Missouri Treasurer Clint Zweifel is promoting a new state law allowing him to publicly share the names and last-known addresses of missing military medal owners or their legal heirs. Those honors are among the substantial amount of unclaimed property at his office, the state's "largest lost and found,'' with more than $750 million in assets awaiting return.
"These medals should not sit on a shelf gathering dust,'' Zweifel said on Aug. 28 at the Jefferson Barracks military post and national cemetery near St. Louis. "The more information we can make public, the more likely we can get these medals back into the hands of their rightful owners.''
The state now possesses more than 120 military medals, badges and other insignia, including at least three Purple Hearts, one of the highest battlefield honors. There are unclaimed marksmanship badges, good conduct ribbons, Bronze Stars, sharpshooter awards, World War I victory medals, nameplates and other awards obtained by the state from safe-deposit boxes at banks and from other businesses unable to track ownership.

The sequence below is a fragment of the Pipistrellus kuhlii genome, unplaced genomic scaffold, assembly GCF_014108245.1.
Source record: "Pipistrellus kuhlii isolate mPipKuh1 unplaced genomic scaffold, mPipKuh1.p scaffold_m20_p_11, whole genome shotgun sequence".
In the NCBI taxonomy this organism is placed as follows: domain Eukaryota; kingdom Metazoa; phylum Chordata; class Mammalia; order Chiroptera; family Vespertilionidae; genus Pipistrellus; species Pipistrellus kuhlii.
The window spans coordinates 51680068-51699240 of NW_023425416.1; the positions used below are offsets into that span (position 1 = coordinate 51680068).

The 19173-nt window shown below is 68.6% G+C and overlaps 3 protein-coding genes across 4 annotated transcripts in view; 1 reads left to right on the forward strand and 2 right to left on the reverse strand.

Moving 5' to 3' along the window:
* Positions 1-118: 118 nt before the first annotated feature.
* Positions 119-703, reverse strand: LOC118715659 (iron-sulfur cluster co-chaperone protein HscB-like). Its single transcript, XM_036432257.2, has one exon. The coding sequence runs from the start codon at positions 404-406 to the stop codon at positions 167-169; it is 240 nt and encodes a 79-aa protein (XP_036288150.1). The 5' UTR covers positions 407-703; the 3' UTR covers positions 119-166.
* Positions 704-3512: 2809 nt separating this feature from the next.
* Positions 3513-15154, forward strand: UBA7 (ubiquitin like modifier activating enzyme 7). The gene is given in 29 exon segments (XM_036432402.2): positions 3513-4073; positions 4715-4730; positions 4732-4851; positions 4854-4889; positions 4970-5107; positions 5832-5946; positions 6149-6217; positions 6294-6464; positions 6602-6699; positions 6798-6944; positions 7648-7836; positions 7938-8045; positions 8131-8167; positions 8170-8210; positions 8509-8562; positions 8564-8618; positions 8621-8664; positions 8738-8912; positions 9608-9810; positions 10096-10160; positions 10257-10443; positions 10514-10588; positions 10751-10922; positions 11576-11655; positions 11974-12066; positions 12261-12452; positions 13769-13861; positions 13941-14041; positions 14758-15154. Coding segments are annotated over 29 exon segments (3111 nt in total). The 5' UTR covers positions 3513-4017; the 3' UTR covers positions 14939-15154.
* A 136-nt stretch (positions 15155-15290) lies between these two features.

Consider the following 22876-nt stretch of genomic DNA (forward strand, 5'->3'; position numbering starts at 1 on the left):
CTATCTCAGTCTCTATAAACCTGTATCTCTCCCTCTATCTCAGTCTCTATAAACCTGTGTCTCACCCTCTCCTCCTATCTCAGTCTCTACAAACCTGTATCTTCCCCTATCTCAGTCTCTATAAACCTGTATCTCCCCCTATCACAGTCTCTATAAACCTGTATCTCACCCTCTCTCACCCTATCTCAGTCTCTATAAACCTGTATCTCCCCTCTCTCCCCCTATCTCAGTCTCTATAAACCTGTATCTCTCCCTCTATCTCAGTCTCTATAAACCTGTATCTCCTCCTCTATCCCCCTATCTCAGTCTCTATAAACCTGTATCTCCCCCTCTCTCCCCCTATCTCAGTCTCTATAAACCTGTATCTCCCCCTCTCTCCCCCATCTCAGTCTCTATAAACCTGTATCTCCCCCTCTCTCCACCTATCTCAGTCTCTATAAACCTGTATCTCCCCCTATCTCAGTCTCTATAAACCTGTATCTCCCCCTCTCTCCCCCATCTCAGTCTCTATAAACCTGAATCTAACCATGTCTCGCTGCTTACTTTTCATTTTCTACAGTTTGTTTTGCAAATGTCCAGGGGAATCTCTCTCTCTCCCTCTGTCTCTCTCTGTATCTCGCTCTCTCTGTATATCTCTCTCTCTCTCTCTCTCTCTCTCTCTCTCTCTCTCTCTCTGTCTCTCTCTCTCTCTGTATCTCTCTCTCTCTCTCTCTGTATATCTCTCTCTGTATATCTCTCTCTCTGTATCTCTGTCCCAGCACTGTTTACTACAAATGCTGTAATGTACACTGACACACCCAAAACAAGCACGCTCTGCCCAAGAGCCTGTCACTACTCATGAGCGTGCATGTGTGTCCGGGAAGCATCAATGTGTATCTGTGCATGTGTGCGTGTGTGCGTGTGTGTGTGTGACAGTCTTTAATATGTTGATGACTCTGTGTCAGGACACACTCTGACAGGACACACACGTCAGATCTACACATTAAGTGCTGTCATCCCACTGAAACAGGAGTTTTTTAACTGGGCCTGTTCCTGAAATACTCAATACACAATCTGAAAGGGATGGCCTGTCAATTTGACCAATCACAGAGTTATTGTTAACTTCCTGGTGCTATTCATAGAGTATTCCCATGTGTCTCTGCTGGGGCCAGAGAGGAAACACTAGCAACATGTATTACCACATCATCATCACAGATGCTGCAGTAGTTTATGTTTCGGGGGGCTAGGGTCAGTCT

Until several years ago, the state treated these awards like any other type of unclaimed property, Zweifel said, selling the hardware at auction to the highest bidder.
Since Zweifel took office in 2009, more than 40 medals have been returned, and his office worked with a bipartisan group of state lawmakers to help pass the Military Medal Return Bill on the final day of the 2013 legislative session.
Under the new law, which took effect Aug. 28, the state publishes what few identifying details it has regarding the awards on a website. In some cases, the listings include a name and city of residence along with a description and photo of the unclaimed valor awards. In five cases, the owners are unknown.
To see the list of military medals, visit: www.treasurer.mo.gov/Military